• As previously described, in some embodiments the data analysis engine 220 maintains a cache of information received from the centralized controller 240 (global intelligence) that is used when training the local model(s). In one embodiment, the centralized controller 240 selectively transmits data to the data analysis engine 220 to be cached based on a determination of what information would be most relevant for the data analysis engine 220. As an example, the centralized controller 240 may have probability risk scores for destination IP addresses that are geolocated across the world but the data analysis engine 220 may analyze traffic propagating to/from IP address that are geolocated in only a certain group of countries. In such a case, the centralized controller 240 may transmit only the probability risk scores for destination IP addresses to a particular data analysis engine 220 for which that data analysis engine 220 is most likely to encounter in its local data. The centralized controller 240 determines what data to selectively transmit to a particular data analysis engine 220 based at least on an analysis of the data received from that particular data analysis engine 220.
  • FIG. 4 is a flow diagram that illustrates exemplary operations performed in the security framework 110 for collaborative and adaptive threat intelligence according to one embodiment. The operations of FIG. 4 will be described with reference to the exemplary embodiment of FIG. 3. However, it should be understood that the operations of FIG. 4 can be performed by embodiments other than those described with reference to FIG. 3, and the embodiments discussed with reference to FIG. 3 can perform operations different than those described with respect to FIG. 4. For example, the operations of FIG. 4 may not be performed in the same exemplary architecture as described in FIG. 3.
  • The operations begin at operation 410 with the network sensor engine 200 collecting items of interest in an enterprise network. The items of interest may be collected from multiple disparate sources including one or more of: network packet captures, third party log sources, flow based collection records, and host telemetry information as previously described herein. Flow then moves to operation 415 in which the network sensor engine 420 stores the collected items of interest.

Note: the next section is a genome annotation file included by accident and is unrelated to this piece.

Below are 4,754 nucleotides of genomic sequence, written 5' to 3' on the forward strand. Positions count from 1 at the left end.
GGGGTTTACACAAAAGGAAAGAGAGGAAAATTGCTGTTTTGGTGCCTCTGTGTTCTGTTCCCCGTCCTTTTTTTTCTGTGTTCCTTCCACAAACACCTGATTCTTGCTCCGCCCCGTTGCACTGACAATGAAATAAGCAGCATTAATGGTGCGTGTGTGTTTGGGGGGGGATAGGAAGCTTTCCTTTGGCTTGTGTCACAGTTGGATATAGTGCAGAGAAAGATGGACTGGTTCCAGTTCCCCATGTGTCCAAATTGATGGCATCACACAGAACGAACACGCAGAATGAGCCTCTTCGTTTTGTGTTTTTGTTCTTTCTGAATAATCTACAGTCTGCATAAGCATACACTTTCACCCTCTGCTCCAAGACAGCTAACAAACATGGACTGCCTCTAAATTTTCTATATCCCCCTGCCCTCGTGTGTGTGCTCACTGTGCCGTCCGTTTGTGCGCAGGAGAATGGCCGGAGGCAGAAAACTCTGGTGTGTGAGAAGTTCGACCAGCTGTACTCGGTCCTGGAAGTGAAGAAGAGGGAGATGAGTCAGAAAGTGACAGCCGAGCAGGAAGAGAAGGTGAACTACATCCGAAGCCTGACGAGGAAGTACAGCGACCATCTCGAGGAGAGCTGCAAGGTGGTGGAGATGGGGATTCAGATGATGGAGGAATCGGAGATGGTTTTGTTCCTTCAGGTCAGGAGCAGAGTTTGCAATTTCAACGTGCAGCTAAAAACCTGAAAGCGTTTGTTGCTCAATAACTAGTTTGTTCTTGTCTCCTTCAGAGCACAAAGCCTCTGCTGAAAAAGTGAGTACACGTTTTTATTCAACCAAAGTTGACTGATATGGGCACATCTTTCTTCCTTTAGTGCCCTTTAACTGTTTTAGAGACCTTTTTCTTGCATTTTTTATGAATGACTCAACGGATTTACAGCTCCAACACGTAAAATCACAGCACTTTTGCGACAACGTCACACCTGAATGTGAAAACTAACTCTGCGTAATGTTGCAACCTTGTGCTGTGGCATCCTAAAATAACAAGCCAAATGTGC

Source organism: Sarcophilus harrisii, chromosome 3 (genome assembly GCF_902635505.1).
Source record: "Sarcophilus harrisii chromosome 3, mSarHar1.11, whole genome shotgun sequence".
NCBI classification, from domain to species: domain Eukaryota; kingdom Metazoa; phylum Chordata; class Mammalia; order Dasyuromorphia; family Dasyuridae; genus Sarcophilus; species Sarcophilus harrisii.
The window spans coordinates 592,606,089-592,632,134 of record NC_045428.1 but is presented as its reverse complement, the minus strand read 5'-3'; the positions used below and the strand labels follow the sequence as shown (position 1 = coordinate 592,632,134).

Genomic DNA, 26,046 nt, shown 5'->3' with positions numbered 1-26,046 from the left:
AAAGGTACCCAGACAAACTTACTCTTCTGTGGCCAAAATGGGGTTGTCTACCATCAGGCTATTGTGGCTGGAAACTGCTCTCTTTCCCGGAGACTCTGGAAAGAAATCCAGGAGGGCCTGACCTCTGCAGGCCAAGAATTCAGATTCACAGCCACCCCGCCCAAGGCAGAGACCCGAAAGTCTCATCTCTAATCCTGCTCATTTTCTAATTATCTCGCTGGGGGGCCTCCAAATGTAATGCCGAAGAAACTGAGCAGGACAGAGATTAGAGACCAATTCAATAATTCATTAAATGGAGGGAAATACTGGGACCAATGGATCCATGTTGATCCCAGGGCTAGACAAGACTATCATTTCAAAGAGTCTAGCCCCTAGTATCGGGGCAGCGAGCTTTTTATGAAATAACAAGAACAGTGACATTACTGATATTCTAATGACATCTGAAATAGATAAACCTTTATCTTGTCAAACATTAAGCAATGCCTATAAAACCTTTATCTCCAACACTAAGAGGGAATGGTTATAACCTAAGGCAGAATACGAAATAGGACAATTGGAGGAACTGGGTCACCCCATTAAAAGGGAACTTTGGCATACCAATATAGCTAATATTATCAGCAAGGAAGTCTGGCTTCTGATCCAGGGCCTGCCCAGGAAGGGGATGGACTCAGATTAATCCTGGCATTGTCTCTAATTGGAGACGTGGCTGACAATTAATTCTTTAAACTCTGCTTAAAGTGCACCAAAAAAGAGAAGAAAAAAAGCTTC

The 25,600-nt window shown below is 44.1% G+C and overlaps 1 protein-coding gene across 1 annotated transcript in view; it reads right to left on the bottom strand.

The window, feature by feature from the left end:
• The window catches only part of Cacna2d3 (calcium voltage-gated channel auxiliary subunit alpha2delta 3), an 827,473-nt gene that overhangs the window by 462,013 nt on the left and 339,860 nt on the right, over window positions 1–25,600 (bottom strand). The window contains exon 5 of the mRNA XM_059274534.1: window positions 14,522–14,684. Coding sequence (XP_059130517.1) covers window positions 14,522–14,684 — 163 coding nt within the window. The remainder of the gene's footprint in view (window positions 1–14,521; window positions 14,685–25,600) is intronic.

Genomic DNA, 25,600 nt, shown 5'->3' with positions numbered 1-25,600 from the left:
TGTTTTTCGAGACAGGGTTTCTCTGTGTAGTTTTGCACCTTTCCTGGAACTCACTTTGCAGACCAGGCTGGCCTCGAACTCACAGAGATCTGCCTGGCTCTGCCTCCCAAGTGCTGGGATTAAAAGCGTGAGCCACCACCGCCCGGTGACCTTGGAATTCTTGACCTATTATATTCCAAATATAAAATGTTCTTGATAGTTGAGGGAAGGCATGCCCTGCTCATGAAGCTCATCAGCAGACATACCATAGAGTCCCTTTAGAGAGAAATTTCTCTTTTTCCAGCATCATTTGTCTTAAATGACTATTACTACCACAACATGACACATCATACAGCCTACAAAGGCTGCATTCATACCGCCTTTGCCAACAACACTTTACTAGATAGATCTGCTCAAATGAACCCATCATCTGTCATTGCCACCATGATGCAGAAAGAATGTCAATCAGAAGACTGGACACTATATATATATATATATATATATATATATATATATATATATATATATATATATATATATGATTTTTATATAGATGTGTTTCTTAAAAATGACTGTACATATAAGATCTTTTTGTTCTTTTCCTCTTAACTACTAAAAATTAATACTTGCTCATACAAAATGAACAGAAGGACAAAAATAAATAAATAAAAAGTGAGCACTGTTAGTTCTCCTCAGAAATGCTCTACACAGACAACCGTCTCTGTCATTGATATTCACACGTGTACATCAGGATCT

• Flow then moves to operation 420 where the network sensor engine 200 generates metadata from at least a portion of the collected data. For example, the network sensor engine 200 may extract metadata from different data such as extracting data from packet headers, extracting data from logs, extracting information from flow based collection records, and/or extracting information from host telemetry information. As a specific example, the network sensor engine 200 may perform deep packet inspection on the network packet captures to extract metadata from L2-L7 headers (e.g., the network sensor engine 200 may extract information from certain HTTP headers (e.g., Host names, Referer, Uniform Resource Indicator (URI) or Uniform Resource Locator (URL), User-Agent, Mime-type, Method, Version, Cookie, Filename, Character set (Charset) or the like)). The network sensor engine 200 may derive metadata from at least a portion of the collected data. For example, the network sensor engine 200 may calculate a payload size of packets. Flow then moves to operation 425.
  • At operation 425, which is optional in some embodiments, the network sensor engine 200 anonymizes portions of the generated metadata and other collected items of interest prior to transmission to the data analysis engine 220 to remove or obfuscate sensitive or personalized information of the customer network. By way of example, example attributes that may be anonymized include a username/user identifier, IP address, home address, social security number, credit card number, email address, and name. There may be different ways of anonymizing the data in different embodiments and may be based on a policy installed on the network sensor engine 200. In one embodiment, the data to be anonymized is removed from the data. In another embodiment, the network sensor engine 200 uses an invertible function to anonymize the data. In yet another embodiment, the network sensor engine 200 uses a one-way hash function to anonymize the data. Flow moves to operation 430.